Some things are very clear from here
I too will miss Dick Cheney.A while back, before he was VP but after his tenure as Secretary of Defense, I had the pleasure of having breakfast with him early one morning in Jackson, WY. We were both fishing in a contest called the JH One Fly and it was the morning of the second day (of two days.) With the two of us was one of my tea mates named Joan Wulff one of the finest and most famous female fisherman in the country.Anyway, it turns out that Joan had unwittingly broken one of the most stringent rules of the contest the day before (all participants must debarb his or her hooks to make it harder to catch and play a fish.) Joan had thought her guide had done the debarbing for her and the guide assumed that she was such a professional that she had done the debarbing herself.The upshot was that Joan had caught several big fish the previous day on a barbed hook and they needed to be disqualified. While we ate breakfast, the head of the contest, a man named Jack Dennis, came running up to the table bowing and scraping and telling Joan he had heard about her blunder and thought her score the day before should be left alone and not disqualified. Joan protested. But Jack was firm that she didn't need to worry herself with a little rule like that.When Jack walked away, Joan turned to us and said, "What do you think? Should I count those fish I caught on a barbed hook yesterday or not?"Dick and I both nodded our heads in unison and agreed that she could not count her yesterday's fish. He, Dick, was adamant that there was no reason she should be exempt from the rules of the game just because she was well-known. I concurred and told her she must make sure as my teammate that we didn't scored those fish.I always liked Cheney after that and thought he was unflinching in his right call. He's a top notch man will be greatly missed when he leaves his command in January. I hope he'll have many great days of fly fishing. Lynne takes great care of him and so I bet he does.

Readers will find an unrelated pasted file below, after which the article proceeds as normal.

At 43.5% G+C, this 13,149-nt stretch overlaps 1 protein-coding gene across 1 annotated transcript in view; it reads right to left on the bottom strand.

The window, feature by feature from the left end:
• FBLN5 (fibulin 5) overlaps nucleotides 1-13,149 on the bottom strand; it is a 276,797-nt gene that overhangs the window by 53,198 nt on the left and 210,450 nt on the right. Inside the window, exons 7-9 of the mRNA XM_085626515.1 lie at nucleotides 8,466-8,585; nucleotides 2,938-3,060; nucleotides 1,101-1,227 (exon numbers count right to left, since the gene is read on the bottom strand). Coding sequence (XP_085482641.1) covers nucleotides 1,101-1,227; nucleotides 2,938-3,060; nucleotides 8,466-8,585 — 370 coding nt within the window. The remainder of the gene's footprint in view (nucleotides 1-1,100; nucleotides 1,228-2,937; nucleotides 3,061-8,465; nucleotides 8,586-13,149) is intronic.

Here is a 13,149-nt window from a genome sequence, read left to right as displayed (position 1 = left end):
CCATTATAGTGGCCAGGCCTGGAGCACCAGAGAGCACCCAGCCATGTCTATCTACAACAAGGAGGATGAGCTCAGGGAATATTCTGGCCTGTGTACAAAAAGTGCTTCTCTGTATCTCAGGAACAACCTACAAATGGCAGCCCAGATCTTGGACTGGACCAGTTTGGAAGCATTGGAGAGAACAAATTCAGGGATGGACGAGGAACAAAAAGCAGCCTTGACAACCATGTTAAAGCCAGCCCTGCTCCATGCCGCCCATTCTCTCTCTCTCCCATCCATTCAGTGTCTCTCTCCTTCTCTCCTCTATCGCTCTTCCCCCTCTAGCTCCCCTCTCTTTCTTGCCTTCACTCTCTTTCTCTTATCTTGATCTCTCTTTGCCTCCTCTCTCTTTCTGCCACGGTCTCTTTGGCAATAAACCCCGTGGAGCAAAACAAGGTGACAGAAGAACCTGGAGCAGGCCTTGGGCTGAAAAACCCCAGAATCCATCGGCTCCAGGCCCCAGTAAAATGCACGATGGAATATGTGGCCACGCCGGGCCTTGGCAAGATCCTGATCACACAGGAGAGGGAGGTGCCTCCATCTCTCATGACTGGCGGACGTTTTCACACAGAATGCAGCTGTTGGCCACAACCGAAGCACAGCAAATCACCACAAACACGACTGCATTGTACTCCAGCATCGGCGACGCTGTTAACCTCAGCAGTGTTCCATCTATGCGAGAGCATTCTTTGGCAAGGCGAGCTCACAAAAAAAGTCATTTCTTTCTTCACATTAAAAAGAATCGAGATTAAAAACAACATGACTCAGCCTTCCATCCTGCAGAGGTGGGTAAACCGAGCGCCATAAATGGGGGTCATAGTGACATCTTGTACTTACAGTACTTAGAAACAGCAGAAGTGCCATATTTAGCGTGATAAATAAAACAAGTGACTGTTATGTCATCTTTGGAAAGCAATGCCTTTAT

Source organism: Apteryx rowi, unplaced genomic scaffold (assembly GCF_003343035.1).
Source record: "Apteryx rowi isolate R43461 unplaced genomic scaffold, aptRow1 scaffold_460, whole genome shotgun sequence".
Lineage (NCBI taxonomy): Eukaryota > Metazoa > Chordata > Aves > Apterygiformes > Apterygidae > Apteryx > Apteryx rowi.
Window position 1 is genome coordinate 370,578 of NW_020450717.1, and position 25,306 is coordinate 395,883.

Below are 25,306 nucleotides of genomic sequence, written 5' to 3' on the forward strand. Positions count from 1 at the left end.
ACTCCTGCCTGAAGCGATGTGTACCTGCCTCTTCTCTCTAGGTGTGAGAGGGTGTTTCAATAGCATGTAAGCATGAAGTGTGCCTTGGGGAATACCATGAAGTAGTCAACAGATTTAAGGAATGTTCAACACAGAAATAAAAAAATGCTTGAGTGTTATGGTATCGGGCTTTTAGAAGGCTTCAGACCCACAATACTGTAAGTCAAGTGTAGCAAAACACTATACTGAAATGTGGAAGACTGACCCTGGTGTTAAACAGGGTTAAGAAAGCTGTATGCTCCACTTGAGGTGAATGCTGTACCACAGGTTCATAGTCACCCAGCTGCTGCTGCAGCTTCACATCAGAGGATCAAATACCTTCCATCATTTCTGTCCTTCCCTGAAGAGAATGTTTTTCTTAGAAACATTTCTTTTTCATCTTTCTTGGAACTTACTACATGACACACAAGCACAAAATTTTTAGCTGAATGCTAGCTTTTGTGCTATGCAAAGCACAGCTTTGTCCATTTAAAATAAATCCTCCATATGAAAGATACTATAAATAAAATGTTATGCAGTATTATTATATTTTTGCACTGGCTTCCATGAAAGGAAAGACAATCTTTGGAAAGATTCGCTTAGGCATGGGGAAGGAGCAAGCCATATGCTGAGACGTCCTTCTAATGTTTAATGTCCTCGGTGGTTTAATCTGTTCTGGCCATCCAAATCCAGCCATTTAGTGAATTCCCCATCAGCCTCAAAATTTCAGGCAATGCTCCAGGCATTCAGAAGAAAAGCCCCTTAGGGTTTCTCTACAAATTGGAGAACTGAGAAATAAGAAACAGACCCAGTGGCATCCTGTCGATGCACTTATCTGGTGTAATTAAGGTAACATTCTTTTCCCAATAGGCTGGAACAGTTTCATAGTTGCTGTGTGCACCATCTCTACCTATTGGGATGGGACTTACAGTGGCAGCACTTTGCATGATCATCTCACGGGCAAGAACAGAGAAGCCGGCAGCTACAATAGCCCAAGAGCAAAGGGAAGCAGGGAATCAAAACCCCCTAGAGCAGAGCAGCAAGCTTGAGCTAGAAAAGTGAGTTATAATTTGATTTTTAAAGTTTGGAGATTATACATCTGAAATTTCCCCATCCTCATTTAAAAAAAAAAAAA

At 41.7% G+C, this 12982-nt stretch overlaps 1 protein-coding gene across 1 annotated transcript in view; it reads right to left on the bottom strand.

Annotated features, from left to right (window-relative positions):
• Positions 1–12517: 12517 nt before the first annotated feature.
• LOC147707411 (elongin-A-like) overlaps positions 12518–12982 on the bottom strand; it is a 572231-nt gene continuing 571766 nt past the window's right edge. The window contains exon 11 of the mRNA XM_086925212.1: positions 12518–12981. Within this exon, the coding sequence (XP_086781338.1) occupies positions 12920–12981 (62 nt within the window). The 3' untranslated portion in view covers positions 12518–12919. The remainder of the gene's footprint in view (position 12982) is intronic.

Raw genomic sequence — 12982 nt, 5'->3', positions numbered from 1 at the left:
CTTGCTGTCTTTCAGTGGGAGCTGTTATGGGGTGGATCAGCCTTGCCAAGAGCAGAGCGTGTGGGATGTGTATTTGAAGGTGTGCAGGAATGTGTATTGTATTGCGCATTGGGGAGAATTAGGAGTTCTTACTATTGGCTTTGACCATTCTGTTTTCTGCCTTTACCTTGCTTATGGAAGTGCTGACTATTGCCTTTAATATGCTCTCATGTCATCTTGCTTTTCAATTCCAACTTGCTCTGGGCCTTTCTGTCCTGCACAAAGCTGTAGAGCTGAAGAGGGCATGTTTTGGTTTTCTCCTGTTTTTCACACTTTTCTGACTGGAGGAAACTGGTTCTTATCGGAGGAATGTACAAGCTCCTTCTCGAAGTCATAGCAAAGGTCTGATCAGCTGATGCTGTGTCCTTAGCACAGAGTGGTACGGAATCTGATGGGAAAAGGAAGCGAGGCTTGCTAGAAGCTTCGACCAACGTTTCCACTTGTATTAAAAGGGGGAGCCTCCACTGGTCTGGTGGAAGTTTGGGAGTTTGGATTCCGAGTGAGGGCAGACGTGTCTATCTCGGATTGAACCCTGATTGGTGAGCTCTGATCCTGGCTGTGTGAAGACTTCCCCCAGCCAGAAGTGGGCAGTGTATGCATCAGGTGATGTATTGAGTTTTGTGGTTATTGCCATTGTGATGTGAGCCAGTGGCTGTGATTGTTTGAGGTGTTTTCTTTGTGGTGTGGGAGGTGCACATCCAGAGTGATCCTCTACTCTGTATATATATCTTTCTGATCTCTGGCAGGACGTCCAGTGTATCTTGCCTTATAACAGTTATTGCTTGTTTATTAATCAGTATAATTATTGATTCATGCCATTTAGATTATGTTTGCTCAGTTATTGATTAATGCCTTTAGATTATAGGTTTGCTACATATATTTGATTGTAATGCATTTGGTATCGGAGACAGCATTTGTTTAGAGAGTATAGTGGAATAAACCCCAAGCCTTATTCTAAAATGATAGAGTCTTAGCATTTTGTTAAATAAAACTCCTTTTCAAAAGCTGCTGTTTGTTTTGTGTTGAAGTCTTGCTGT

Thanks for sharing that.When I was a younger adult, I began playing golf with a friend who followed every rule and counted every stroke. I'd never played with anyone who did that. I was ignorant of all but the very most basic rules. However, as I was bound by my own code to not take scoring advantage of my playing partner, I began to learn the rules more thoroughly, and I began to count every single stroke which the rules stipulate. In the very beginning, counting every single stroke was almost physically painful. That phase soon passed, and I came to enjoy golf more than ever before. Rather than playing my skewed version of golf, I was playing actual golf. The game is a pleasurable exercise of skill and strategy and integrity. The full game of golf transcends the weak imitation which I had been playing. The integrity of golf leaked into other areas of my life, to my fortunate benefit. Anyway, the story of the barbed hook reminded me of golf, and of my friend. He is dead now, but he still lives on through the people he touched. Including me.
What a wonderful analogy; it's the same thing. We certainly do take our inner game with us whatever we do, and are ultimately better or worse for it. Thank you for sharing that, Greg.
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